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Car Designing: Past and Present

Car Designing: Past and Present

At product development company Protosys, the 3-D scanning and reverse engineering of hulls, as depicted, shortened clients' development time of new boat models.

Jeff Teague, an automotive designer and the son of the renowned industrial designer Richard A. Teague, has been around car designs his whole life. That can be attributed to his father, who became a higher-up in styling for Packard and Chrysler in the 1950s. Now, having designed for Volkswagen, Mitsubishi, and many others himself, Teague doesn't long for the vehicles of his father's days. In many ways, he can't even recognize them.

"Major changes happen every 10 to 12 years," Teague says. "Now we're looking at environmental cars and trying to match electric cars with designs that make sense. Everyday cars that can go 100 miles a gallon….Don't overlook it, it might be just eight years away."

Jeff Teague.

But is Teague overlooking what cars used to mean in comparison to today? Maybe you'd be glad it wasn't your father's Oldsmobile, but would you feel the same way about most of the other makes? After all, American Graffiti helped revive the classic car shows for a reason—because people instantly remembered how individual so many vehicles were. It's hard to imagine the same kind of nostalgia for some of today's cars.

Teague will admit some had their merit. "I was just speaking at the Packard International Club and I was pretty impressed by the old Packard Caribbeans," he says. "I don't think today we could reproduce those cars. The complexity of all the materials; could you imagine gluing these cars together with a 5,000-pound body, the wheelbase, the width of a big, fat sedan?"

Jeff Teague's sketch of the AMX 3.

Advances in Design Software

We've looked to the past but what does the future hold? Well, you can build a house how you want it, why not a car?

"It takes half the time it once did to get a car off the ground," Teague says. So what's speeding up this process? "It's definitely the software," says Teague, who primarily uses Alias. "I am now learning Solidworks and also Rhinoceros. They are great programs that make design and engineering that much faster."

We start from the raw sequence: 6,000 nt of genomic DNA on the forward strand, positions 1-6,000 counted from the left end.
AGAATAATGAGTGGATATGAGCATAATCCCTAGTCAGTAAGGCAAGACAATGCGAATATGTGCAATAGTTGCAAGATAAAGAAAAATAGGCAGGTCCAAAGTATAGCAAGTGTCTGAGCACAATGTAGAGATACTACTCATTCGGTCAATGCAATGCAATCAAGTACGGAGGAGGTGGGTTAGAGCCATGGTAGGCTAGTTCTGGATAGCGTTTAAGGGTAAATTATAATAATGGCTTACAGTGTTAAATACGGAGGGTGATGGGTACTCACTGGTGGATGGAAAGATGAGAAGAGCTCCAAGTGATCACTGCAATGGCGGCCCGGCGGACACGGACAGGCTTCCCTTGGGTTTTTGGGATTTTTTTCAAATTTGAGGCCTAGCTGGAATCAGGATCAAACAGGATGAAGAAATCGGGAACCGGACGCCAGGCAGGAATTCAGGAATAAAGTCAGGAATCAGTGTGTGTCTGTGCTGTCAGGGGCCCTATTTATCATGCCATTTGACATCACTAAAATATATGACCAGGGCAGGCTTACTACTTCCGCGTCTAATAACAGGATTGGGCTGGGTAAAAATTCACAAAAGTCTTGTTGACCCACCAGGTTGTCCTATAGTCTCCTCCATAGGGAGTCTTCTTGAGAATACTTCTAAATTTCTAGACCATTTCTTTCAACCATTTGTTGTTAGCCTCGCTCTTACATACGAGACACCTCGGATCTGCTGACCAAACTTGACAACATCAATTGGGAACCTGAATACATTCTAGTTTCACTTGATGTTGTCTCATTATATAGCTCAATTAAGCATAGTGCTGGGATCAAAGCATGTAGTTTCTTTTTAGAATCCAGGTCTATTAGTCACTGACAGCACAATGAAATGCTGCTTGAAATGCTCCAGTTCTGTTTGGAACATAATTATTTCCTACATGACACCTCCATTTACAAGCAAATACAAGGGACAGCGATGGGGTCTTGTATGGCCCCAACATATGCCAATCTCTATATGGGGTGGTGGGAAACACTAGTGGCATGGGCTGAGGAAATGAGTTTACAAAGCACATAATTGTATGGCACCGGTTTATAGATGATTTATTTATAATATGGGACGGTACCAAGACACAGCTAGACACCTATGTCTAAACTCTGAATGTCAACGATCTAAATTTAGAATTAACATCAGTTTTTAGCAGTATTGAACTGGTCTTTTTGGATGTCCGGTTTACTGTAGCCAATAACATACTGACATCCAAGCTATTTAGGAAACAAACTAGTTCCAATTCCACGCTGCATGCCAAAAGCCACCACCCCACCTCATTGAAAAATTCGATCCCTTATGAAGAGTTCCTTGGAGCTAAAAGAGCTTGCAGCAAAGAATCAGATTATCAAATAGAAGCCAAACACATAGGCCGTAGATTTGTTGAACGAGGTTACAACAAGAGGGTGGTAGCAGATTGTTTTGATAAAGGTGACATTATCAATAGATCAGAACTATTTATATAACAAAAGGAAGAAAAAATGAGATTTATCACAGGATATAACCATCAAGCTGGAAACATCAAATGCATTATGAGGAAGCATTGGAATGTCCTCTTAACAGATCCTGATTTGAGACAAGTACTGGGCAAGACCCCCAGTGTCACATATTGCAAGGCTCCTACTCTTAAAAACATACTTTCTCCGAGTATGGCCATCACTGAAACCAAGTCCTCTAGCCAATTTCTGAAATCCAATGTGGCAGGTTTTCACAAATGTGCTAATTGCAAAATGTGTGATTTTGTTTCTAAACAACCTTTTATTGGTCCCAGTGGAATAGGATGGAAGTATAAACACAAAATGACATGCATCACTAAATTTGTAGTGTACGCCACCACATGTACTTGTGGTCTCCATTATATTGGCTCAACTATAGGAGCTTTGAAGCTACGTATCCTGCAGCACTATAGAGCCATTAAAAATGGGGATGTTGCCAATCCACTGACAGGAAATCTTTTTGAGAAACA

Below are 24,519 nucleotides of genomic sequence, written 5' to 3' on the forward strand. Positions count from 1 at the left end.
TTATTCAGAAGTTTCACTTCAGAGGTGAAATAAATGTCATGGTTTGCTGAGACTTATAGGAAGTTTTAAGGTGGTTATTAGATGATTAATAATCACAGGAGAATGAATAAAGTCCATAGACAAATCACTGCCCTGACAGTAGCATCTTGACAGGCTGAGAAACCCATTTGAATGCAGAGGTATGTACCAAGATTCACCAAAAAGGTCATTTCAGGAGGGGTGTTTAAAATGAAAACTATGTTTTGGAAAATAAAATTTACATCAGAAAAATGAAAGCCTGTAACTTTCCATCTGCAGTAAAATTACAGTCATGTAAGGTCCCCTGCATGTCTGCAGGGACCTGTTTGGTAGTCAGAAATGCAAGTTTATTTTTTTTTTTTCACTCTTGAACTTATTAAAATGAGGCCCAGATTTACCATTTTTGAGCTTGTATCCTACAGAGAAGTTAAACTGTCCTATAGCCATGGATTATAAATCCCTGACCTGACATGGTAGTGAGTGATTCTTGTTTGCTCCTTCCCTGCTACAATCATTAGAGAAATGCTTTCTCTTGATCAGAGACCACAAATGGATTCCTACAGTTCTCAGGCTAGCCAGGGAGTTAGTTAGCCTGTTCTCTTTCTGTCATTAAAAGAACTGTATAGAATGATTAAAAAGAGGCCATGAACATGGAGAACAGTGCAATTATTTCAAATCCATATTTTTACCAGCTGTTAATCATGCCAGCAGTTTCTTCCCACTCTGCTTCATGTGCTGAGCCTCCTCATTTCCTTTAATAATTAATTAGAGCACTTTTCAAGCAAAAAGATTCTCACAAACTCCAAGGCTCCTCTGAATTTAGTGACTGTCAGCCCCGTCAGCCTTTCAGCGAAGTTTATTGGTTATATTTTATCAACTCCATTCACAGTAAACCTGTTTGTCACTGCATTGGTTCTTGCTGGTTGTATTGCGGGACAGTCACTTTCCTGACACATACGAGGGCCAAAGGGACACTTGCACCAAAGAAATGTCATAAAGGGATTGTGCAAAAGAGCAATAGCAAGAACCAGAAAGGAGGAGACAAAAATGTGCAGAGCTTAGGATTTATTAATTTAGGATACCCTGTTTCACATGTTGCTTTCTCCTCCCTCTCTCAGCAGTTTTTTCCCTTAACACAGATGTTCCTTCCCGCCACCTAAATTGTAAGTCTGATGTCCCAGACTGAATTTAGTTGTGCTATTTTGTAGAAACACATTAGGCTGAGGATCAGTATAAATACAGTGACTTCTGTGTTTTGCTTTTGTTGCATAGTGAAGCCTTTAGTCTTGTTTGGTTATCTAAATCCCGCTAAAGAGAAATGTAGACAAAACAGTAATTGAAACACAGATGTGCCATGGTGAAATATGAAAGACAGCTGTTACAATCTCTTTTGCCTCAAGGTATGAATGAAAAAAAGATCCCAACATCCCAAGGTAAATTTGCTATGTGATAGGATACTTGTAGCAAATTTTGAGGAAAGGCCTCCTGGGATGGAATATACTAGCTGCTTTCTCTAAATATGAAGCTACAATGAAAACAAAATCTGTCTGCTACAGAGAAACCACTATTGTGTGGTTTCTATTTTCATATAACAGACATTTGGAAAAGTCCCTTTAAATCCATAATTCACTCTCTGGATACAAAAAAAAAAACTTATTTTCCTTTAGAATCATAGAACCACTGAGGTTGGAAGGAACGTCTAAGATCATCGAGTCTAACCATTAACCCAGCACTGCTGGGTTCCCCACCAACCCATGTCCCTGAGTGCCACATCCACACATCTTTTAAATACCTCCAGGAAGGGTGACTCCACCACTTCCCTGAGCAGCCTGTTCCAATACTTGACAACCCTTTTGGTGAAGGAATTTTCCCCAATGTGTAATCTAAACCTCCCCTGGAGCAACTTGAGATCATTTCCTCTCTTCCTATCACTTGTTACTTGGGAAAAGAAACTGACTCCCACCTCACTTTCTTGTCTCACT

According to Teague, the entertainment of designing cars could really become a reality for a fast concept sketch to CAD. "It takes me about a week to 10 days to get good surface data. The other advantage is for reverse engineering," he says.

Teague is really impressed by the complexity of the Old Packard Carribean.

"People's personal taste will be so much more important. Look at the Smart Car, the different panels you can get. Interiors will be designed like your living room—how you want it. Even three-wheel design is becoming big because you don't need to worry about the DOT [Department of Transportation] specs."

Teague is particularly impressed by the buckypaper super-lightweight builds using nanotechnology. "It's different material—wide as paper but 500 times stronger than steel," he says. "Imagine what kind of power you can get with that!"

As long as they're in the early stages, electric cars and the batteries still have to be seen as a problem due to weight, a problem about which Teague remains optimistic. "But it's just a matter of time," he says. "Green vehicles will be 100% green and will run on plastic. But when continues to be the question," he laughs.

Eric Butterman is an independent writer.

The entertainment of designing cars could really become a reality for a fast concept sketch to CAD.Jeff Teague, automotive designer

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